Older Adults’ Perceptions of a Novel Outdoor Exercise Initiative

Work thumb

Views: 233

  • Title: Older Adults’ Perceptions of a Novel Outdoor Exercise Initiative: A Qualitative Analysis
  • Author(s): Myrla Sales, Remco Polman, Keith D. Hill, Pazit Levinger
  • Publisher: Common Ground Research Networks
  • Collection: Common Ground Research Networks
  • Series: Common Ground Open
  • Journal Title: The Journal of Aging and Social Change
  • Keywords: Enjoyment, Social Interaction, Exercise Participation, Outdoor Exercise
  • Volume: 8
  • Issue: 1
  • Year: 2018
  • ISSN: 2576-5310 (Print)
  • ISSN: 2576-5329 (Online)
  • DOI: https://doi.org/10.18848/2576-5310/CGP/v08i01/61-78
  • Citation: Sales, Myrla, Remco Polman, Keith D. Hill, and Pazit Levinger. 2018. "Older Adults’ Perceptions of a Novel Outdoor Exercise Initiative: A Qualitative Analysis." The Journal of Aging and Social Change 8 (1): 61-78. doi:10.18848/2576-5310/CGP/v08i01/61-78.
  • Extent: 18 pages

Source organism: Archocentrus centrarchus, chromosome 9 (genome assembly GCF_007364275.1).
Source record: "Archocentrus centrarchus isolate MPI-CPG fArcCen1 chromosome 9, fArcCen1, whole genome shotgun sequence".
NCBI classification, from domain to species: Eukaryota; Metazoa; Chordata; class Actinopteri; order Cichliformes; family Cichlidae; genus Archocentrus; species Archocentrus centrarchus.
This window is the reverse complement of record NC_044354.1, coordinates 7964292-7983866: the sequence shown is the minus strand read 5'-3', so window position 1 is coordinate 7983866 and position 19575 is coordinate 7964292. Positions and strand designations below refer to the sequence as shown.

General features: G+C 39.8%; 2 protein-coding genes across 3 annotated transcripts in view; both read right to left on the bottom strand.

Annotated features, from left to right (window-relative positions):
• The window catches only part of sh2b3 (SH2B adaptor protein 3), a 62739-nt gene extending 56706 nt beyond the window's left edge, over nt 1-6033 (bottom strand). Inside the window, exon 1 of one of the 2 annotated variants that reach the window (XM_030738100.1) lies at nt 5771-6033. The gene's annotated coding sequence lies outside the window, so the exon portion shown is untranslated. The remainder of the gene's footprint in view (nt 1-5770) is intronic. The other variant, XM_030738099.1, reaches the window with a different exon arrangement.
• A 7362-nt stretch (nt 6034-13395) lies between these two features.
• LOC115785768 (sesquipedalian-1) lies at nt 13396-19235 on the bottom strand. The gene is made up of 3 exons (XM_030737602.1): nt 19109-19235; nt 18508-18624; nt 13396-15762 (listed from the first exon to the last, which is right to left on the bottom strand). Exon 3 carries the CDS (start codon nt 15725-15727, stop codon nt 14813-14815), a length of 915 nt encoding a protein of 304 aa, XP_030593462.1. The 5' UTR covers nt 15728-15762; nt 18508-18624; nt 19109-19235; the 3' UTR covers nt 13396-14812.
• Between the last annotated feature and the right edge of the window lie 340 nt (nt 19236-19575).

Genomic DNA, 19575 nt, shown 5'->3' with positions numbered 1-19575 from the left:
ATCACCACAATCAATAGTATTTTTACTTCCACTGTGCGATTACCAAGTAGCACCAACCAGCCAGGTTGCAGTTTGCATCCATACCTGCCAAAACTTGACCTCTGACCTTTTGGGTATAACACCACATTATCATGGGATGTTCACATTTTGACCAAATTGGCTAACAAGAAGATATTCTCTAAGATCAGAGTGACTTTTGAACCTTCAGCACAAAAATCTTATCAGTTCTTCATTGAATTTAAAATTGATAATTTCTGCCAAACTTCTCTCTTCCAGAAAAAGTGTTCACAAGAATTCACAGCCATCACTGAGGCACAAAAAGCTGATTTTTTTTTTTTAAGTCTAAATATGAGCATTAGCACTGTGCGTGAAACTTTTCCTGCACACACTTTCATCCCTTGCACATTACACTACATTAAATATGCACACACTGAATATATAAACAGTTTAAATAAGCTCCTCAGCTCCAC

This study aimed to investigate the acceptability, barriers, enablers, perceived benefits, and outcomes in undertaking an exercise intervention using a novel outdoor exercise park designed for senior citizens. This study was a parallel randomised controlled trial with pre- and post-intervention design (outcome assessments at baseline and at eighteen weeks after participation commencement). Twenty-seven independent community-dwelling adults (75.1 ± 7.9 years; seventeen females; ten males) underwent an interview after completing the eighteen-week exercise intervention. A thematic analysis approach was used to evaluate the content of the interviews. Participants reported that the exercise intervention proposed was very enjoyable and had varied perceived benefits. The exercise intervention has been positively rated by the participants. The main outcomes perceived from their participation were physical (e.g., improvements in muscle strength, balance, flexibility, and gait), psychological (e.g., improved confidence and well-being and reduced depression symptoms) and psychosocial (e.g., improved social interaction). Participants also perceived an improvement on their ability to perform activities of daily living (e.g. climbing stairs, tying shoelaces, and catching public transport). The exercise-park program has been shown to be a well-accepted, novel option for older adults to exercise outdoors and therefore might enhance exercise uptake and attendance and sustain participation in exercise programs for older adults in the community.